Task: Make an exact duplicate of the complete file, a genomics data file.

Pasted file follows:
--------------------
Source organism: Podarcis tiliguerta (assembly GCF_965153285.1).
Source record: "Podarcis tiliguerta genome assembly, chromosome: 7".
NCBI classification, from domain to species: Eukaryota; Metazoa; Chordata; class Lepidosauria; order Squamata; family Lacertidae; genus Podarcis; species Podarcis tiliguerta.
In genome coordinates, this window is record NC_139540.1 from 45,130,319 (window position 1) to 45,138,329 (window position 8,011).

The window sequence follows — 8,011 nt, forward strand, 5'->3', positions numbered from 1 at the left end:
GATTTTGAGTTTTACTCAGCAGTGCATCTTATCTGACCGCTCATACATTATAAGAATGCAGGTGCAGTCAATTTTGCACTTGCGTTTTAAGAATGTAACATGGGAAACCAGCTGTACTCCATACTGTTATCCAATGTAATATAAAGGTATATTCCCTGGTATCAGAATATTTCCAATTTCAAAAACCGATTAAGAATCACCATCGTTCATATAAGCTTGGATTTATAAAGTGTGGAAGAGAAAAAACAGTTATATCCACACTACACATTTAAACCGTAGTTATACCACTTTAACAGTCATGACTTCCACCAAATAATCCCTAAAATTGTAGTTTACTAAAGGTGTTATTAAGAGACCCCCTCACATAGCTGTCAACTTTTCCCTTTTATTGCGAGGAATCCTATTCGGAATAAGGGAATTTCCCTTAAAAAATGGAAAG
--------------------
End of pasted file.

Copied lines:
Source organism: Podarcis tiliguerta (assembly GCF_965153285.1).
Source record: "Podarcis tiliguerta genome assembly, chromosome: 7".
NCBI classification, from domain to species: Eukaryota; Metazoa; Chordata; class Lepidosauria; order Squamata; family Lacertidae; genus Podarcis; species Podarcis tiliguerta.
In genome coordinates, this window is record NC_139540.1 from 45,130,319 (window position 1) to 45,138,329 (window position 8,011).

The window sequence follows — 8,011 nt, forward strand, 5'->3', positions numbered from 1 at the left end:
GATTTTGAGTTTTACTCAGCAGTGCATCTTATCTGACCGCTCATACATTATAAGAATGCAGGTGCAGTCAATTTTGCACTTGCGTTTTAAGAATGTAACATGGGAAACCAGCTGTACTCCATACTGTTATCCAATGTAATATAAAGGTATATTCCCTGGTATCAGAATATTTCCAATTTCAAAAACCGATTAAGAATCACCATCGTTCATATAAGCTTGGATTTATAAAGTGTGGAAGAGAAAAAACAGTTATATCCACACTACACATTTAAACCGTAGTTATACCACTTTAACAGTCATGACTTCCACCAAATAATCCCTAAAATTGTAGTTTACTAAAGGTGTTATTAAGAGACCCCCTCACATAGCTGTCAACTTTTCCCTTTTATTGCGAGGAATCCTATTCGGAATAAGGGAATTTCCCTTAAAAAATGGAAAG